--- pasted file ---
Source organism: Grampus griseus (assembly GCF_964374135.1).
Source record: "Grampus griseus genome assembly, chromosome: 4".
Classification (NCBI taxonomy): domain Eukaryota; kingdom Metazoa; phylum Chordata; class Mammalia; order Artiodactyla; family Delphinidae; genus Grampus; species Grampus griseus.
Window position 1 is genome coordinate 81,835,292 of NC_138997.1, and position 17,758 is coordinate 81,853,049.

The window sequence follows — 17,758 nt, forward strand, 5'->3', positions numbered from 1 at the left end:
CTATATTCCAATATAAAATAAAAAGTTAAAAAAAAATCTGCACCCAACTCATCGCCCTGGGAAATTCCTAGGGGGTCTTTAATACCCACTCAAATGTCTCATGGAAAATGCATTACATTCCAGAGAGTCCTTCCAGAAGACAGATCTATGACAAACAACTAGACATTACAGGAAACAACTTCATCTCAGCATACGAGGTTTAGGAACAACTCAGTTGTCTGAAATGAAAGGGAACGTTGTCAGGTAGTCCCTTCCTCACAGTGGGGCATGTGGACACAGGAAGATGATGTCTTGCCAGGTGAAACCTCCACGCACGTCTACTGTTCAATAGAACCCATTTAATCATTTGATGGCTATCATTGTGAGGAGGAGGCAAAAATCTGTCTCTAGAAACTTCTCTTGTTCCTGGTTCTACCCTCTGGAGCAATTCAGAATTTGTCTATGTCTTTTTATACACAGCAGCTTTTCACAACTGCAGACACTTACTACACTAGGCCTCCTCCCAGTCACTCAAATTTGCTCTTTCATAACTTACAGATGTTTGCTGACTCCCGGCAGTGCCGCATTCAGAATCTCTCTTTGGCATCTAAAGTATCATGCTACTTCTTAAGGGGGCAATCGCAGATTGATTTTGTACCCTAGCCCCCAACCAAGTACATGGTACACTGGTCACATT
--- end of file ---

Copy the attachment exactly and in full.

Source organism: Grampus griseus (assembly GCF_964374135.1).
Source record: "Grampus griseus genome assembly, chromosome: 4".
Classification (NCBI taxonomy): domain Eukaryota; kingdom Metazoa; phylum Chordata; class Mammalia; order Artiodactyla; family Delphinidae; genus Grampus; species Grampus griseus.
Window position 1 is genome coordinate 81,835,292 of NC_138997.1, and position 17,758 is coordinate 81,853,049.

The window sequence follows — 17,758 nt, forward strand, 5'->3', positions numbered from 1 at the left end:
CTATATTCCAATATAAAATAAAAAGTTAAAAAAAAATCTGCACCCAACTCATCGCCCTGGGAAATTCCTAGGGGGTCTTTAATACCCACTCAAATGTCTCATGGAAAATGCATTACATTCCAGAGAGTCCTTCCAGAAGACAGATCTATGACAAACAACTAGACATTACAGGAAACAACTTCATCTCAGCATACGAGGTTTAGGAACAACTCAGTTGTCTGAAATGAAAGGGAACGTTGTCAGGTAGTCCCTTCCTCACAGTGGGGCATGTGGACACAGGAAGATGATGTCTTGCCAGGTGAAACCTCCACGCACGTCTACTGTTCAATAGAACCCATTTAATCATTTGATGGCTATCATTGTGAGGAGGAGGCAAAAATCTGTCTCTAGAAACTTCTCTTGTTCCTGGTTCTACCCTCTGGAGCAATTCAGAATTTGTCTATGTCTTTTTATACACAGCAGCTTTTCACAACTGCAGACACTTACTACACTAGGCCTCCTCCCAGTCACTCAAATTTGCTCTTTCATAACTTACAGATGTTTGCTGACTCCCGGCAGTGCCGCATTCAGAATCTCTCTTTGGCATCTAAAGTATCATGCTACTTCTTAAGGGGGCAATCGCAGATTGATTTTGTACCCTAGCCCCCAACCAAGTACATGGTACACTGGTCACATT